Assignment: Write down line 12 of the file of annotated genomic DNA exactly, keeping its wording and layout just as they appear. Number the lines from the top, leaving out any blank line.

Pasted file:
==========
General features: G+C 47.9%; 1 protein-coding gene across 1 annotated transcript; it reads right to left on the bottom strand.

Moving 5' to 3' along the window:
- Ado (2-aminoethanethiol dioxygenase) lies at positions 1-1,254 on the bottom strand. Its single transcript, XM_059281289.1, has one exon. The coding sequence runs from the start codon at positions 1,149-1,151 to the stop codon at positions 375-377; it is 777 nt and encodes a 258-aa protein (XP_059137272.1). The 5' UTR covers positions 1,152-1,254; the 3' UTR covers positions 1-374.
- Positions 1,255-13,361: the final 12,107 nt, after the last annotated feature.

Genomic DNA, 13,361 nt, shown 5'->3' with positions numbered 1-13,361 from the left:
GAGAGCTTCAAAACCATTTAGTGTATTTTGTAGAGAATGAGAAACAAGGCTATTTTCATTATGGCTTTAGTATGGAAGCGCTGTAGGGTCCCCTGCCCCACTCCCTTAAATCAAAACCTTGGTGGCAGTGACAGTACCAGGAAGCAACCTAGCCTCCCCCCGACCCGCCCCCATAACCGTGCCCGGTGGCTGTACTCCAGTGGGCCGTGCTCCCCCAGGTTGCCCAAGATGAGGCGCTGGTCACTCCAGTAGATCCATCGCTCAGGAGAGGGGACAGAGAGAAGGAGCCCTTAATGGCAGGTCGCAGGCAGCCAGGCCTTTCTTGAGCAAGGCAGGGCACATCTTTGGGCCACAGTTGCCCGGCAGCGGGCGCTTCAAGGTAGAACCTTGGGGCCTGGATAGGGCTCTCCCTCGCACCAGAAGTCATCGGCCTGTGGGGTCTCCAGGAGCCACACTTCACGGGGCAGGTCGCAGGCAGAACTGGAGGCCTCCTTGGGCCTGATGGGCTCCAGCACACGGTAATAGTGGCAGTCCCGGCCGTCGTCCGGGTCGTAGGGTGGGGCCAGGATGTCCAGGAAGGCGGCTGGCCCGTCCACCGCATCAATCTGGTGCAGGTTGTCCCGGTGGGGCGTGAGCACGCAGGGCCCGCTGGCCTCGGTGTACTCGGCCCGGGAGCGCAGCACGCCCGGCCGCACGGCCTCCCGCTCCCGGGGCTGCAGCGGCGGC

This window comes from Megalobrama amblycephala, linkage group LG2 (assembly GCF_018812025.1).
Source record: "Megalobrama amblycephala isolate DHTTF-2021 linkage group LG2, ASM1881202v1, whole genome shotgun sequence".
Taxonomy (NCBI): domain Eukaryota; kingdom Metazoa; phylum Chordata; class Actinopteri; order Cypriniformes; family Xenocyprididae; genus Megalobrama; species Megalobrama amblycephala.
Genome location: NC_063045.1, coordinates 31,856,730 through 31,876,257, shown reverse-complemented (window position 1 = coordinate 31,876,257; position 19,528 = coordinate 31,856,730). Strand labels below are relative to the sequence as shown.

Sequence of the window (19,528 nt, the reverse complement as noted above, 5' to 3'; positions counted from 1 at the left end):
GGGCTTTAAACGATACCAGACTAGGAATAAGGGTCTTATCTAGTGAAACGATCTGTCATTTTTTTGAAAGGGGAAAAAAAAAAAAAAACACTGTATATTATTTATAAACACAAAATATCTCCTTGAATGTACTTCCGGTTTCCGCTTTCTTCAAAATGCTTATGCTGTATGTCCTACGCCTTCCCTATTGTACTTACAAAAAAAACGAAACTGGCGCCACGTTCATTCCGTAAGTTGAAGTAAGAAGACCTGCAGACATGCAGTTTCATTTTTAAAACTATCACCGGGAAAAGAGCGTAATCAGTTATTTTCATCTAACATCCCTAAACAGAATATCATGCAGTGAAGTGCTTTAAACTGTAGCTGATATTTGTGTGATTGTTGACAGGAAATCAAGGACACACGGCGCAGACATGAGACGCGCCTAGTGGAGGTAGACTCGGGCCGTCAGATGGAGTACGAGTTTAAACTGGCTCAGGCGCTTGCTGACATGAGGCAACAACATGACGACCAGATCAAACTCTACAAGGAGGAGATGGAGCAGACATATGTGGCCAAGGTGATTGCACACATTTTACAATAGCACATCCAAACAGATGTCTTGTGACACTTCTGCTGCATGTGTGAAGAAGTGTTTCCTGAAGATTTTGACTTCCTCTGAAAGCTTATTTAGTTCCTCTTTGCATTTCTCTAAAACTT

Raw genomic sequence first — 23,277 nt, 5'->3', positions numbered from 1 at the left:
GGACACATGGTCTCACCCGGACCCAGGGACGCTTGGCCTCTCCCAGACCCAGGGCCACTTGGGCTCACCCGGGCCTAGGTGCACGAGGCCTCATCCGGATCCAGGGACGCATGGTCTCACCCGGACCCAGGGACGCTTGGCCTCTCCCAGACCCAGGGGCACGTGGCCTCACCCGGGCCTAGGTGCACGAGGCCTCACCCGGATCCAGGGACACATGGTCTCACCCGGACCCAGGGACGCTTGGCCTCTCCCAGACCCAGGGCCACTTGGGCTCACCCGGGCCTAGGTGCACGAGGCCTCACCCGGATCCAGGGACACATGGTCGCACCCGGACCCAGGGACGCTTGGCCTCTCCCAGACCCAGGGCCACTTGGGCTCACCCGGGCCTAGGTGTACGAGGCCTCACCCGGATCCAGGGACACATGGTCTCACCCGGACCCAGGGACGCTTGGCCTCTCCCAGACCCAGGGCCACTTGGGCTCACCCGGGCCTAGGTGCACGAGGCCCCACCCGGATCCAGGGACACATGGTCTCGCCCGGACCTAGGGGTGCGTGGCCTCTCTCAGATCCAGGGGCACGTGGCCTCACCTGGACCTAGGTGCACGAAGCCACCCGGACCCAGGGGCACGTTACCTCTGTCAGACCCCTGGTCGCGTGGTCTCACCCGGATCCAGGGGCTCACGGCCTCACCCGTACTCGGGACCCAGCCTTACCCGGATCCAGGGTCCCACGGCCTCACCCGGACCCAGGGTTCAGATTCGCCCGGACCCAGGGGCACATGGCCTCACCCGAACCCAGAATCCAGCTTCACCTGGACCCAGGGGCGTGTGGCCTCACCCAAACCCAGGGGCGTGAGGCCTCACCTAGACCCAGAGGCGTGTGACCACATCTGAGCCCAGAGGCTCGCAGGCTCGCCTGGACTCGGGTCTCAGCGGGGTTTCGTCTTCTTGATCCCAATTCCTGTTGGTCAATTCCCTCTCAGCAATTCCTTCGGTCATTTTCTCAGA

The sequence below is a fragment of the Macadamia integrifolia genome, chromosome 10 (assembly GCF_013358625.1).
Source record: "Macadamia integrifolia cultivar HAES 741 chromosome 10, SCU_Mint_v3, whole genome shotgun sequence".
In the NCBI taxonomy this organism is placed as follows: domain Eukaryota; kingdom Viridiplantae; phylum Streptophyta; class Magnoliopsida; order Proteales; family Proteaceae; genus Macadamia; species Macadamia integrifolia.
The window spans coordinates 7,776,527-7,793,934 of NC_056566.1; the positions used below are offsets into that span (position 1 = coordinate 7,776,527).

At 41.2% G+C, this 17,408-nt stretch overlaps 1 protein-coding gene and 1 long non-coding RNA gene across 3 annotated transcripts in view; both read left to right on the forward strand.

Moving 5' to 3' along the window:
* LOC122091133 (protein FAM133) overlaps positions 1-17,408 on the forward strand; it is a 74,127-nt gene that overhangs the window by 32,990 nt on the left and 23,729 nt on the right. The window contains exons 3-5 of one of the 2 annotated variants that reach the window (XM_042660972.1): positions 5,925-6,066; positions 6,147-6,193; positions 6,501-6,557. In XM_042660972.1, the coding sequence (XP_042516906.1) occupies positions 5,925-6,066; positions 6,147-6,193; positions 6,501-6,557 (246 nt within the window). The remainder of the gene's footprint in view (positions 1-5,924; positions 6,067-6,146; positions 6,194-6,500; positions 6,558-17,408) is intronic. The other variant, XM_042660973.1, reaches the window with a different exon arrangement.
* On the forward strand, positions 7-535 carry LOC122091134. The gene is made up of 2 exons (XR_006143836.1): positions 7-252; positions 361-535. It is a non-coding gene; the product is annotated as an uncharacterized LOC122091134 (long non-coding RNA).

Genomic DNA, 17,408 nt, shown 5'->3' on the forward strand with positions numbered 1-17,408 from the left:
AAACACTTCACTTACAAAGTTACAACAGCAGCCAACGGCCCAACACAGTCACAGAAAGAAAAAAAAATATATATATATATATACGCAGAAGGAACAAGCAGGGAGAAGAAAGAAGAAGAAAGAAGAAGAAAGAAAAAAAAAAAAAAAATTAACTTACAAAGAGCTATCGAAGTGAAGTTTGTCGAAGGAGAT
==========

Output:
GGGCTTTAAACGATACCAGACTAGGAATAAGGGTCTTATCTAGTGAAACGATCTGTCATTTTTTTGAAAGGGGAAAAAAAAAAAAAAACACTGTATATTATTTATAAACACAAAATATCTCCTTGAATGTACTTCCGGTTTCCGCTTTCTTCAAAATGCTTATGCTGTATGTCCTACGCCTTCCCTATTGTACTTACAAAAAAAACGAAACTGGCGCCACGTTCATTCCGTAAGTTGAAGTAAGAAGACCTGCAGACATGCAGTTTCATTTTTAAAACTATCACCGGGAAAAGAGCGTAATCAGTTATTTTCATCTAACATCCCTAAACAGAATATCATGCAGTGAAGTGCTTTAAACTGTAGCTGATATTTGTGTGATTGTTGACAGGAAATCAAGGACACACGGCGCAGACATGAGACGCGCCTAGTGGAGGTAGACTCGGGCCGTCAGATGGAGTACGAGTTTAAACTGGCTCAGGCGCTTGCTGACATGAGGCAACAACATGACGACCAGATCAAACTCTACAAGGAGGAGATGGAGCAGACATATGTGGCCAAGGTGATTGCACACATTTTACAATAGCACATCCAAACAGATGTCTTGTGACACTTCTGCTGCATGTGTGAAGAAGTGTTTCCTGAAGATTTTGACTTCCTCTGAAAGCTTATTTAGTTCCTCTTTGCATTTCTCTAAAACTT